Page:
Morocco: Sahrawi Activist Beaten By Prison Guards
Mohamed Lamine Haddi is a Sahrawi activist who participated in the 2010 Gdeim Izik camp protesting Sahrawis’ social and economic conditions. In November 2010, he was arrested in the violent clashes following the dismantling of the camp. In 2013, he was sentenced to 25 years in prison on charges of participation in and aiding a “criminal organisation,” and participation in violence against public forces which caused intended death under Articles 293, 129 and 267 of the Moroccan Penal Code. The military court which tried him and other Sahrawis, all of them civilians, did not investigate the defendants’ claims that they had been forced to sign confessions under torture. A civilian court confirmed his sentence in 2017, using the statements that he said had been made under torture.
Since being in Tiflet II prison, prison guards have subjected Mohamed to regular verbal abuse, including death and torture threats. Mohamed is not permitted to leave his cell, even for the one-hour walk that he was previously allowed, and so spends 24 hours per day in his cell. During the winter, he was not allowed hot showers like other prisoners. In March 2022, his family sent him a package containing books and medicine, but the prison director refused to give him anything except for one book. On 4 April 2022, Mohamed Lamine Haddi called his family to tell them that prison guards had transferred him to Kenitra prison on 28 March 2022 and held him there until 4 April 2022, in a small cell the size of a toilet cubicle.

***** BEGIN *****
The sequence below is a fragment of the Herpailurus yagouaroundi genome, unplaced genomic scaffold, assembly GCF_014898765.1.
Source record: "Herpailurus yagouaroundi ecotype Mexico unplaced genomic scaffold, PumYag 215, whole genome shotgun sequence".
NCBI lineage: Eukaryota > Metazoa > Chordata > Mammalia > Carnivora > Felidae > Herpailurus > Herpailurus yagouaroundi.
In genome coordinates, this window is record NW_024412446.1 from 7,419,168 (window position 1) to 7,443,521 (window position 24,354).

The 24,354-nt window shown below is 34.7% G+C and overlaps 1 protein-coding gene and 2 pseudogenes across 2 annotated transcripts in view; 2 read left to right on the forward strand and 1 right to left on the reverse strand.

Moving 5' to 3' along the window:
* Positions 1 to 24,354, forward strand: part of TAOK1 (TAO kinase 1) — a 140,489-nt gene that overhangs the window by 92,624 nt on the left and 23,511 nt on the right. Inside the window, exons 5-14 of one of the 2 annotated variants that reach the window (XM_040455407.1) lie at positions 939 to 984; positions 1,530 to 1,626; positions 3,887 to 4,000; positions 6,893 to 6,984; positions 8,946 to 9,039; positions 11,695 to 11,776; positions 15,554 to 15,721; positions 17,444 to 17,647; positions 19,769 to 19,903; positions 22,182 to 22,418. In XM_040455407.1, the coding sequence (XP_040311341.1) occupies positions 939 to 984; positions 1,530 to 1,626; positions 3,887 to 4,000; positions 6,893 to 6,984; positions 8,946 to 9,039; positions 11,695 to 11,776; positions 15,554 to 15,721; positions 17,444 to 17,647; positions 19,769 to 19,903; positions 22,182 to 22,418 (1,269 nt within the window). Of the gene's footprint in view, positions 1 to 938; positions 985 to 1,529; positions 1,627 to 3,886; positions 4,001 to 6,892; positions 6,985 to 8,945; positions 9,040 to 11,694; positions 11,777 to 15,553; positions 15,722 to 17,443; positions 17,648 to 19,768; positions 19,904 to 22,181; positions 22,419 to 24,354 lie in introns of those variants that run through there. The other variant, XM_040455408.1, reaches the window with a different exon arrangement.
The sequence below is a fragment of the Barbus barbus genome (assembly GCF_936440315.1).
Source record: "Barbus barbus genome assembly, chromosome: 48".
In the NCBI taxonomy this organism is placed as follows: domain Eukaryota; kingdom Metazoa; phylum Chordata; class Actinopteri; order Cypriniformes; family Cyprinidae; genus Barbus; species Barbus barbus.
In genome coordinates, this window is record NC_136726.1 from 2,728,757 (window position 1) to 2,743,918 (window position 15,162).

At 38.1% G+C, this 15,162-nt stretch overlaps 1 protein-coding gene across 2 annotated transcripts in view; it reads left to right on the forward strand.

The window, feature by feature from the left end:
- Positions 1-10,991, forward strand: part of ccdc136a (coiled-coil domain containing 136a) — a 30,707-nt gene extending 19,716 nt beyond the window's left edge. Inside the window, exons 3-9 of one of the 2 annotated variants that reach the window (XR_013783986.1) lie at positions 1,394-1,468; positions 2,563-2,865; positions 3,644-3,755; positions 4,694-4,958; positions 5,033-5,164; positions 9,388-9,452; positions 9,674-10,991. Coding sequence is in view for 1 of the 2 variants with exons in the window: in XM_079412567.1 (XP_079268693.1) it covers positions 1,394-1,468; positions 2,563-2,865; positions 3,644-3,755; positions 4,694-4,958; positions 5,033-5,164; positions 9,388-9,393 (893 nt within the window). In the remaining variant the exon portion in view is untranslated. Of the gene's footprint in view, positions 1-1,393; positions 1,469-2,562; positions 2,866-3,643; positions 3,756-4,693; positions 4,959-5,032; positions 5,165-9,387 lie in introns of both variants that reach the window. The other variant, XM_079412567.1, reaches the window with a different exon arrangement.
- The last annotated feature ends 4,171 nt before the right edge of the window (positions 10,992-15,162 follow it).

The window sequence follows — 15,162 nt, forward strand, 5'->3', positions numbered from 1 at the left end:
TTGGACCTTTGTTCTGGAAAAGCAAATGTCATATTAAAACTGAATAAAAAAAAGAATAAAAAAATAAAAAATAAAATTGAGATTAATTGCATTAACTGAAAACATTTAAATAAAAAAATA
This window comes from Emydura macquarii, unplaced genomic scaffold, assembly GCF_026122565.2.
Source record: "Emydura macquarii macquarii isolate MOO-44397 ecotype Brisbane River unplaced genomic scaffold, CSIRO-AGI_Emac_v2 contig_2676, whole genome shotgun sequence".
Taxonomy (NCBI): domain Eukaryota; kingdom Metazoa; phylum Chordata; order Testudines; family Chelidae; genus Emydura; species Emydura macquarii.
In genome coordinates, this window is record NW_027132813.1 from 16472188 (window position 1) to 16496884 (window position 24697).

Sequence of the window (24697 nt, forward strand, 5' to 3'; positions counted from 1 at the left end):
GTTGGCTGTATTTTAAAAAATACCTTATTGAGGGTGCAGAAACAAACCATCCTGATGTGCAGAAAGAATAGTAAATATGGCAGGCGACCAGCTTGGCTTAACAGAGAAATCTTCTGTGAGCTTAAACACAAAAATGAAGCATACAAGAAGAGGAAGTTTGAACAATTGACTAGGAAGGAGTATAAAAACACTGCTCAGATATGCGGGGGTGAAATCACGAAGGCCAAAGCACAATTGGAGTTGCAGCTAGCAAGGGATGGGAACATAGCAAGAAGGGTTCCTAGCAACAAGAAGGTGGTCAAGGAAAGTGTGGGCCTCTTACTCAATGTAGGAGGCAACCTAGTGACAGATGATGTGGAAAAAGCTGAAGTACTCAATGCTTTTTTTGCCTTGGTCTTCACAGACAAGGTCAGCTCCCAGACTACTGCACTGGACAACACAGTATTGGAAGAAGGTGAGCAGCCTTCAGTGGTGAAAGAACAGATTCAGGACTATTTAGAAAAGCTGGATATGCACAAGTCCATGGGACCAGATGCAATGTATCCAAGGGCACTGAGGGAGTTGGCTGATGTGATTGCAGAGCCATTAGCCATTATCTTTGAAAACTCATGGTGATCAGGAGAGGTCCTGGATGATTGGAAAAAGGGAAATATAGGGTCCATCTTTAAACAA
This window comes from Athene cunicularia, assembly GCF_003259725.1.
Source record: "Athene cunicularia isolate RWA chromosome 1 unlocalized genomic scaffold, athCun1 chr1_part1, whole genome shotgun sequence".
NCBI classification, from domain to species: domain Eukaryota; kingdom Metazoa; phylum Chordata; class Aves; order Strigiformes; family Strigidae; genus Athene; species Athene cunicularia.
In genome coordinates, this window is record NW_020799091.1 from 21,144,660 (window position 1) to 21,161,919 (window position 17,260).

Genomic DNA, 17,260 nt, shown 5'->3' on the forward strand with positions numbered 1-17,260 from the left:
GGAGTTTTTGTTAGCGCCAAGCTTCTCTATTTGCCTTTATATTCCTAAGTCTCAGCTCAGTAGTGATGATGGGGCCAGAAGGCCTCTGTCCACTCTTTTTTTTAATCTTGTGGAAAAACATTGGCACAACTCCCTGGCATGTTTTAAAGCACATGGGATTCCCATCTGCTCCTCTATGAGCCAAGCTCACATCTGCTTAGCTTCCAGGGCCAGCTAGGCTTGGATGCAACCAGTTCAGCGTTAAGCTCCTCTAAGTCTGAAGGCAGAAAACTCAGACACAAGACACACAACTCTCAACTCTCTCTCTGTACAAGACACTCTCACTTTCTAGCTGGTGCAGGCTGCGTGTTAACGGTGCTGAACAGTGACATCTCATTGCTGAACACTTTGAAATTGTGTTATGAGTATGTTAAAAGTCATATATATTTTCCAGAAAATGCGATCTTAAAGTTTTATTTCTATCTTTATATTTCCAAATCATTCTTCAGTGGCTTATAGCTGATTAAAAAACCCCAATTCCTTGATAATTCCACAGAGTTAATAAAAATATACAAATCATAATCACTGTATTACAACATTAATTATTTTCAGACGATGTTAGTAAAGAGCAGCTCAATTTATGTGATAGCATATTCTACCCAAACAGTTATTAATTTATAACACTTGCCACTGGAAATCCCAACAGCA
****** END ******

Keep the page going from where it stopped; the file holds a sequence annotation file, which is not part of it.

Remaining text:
Mohamed Lamine Haddi's health severely deteriorated following his 69-day hunger strike in January 2021, which he went on to demand an end to his ill-treatment. During that time, he told his family that he did not receive any medical care during his hunger strike, despite suffering partial paralysis, trembling, memory loss and severe pain. Prison guards force-fed him, ending his hunger strike non-consensually on 23 March 2021. In a phone-call to his family on 9 April 2021, Mohamed Lamine Haddi said that the prison director had threatened to put him in a small, dungeon-like cell if his family continued to publicise his case. According to his lawyer, the prison authorities previously detained Mohamed Lamine Haddi in such a cell in 2018 as punishment. His lawyer described the cell as a small room of 2m² with no window, tap nor toilet. It is known as the “punishment cell” or “coffin” because it is the same size. His family called the King’s Prosecutor and the prison director several times, with no response.
Human rights international standards, such as the United Nations’ Standard Minimum Rules for the Treatment of Prisoners, define solitary confinement as spending 22 hours or more per day without meaningful human contact. They provide that prolonged solitary confinement – over 15 consecutive days – is considered cruel, inhuman, or degrading treatment. Under the Moroccan Prison Law, solitary confinement is an exceptional measure imposed only as a security or protective measure for prisoners. Morocco’s Penal Code also criminalizes torture.
Western Sahara is the subject of a territorial dispute between Morocco, which annexed the territory in 1975, and claims sovereignty over it, and the Polisario Front, which calls for an independent state in the territory. In recent years, access to Western Sahara has grown increasingly difficult for external monitors as the human rights situation has continued to deteriorate. The UN Security Council has ignored calls by Amnesty International and others to add a human rights component to the United Nations Mission for the Referendum in Western Sahara (MINURSO), which would allow for monitoring and reporting on human rights abuses.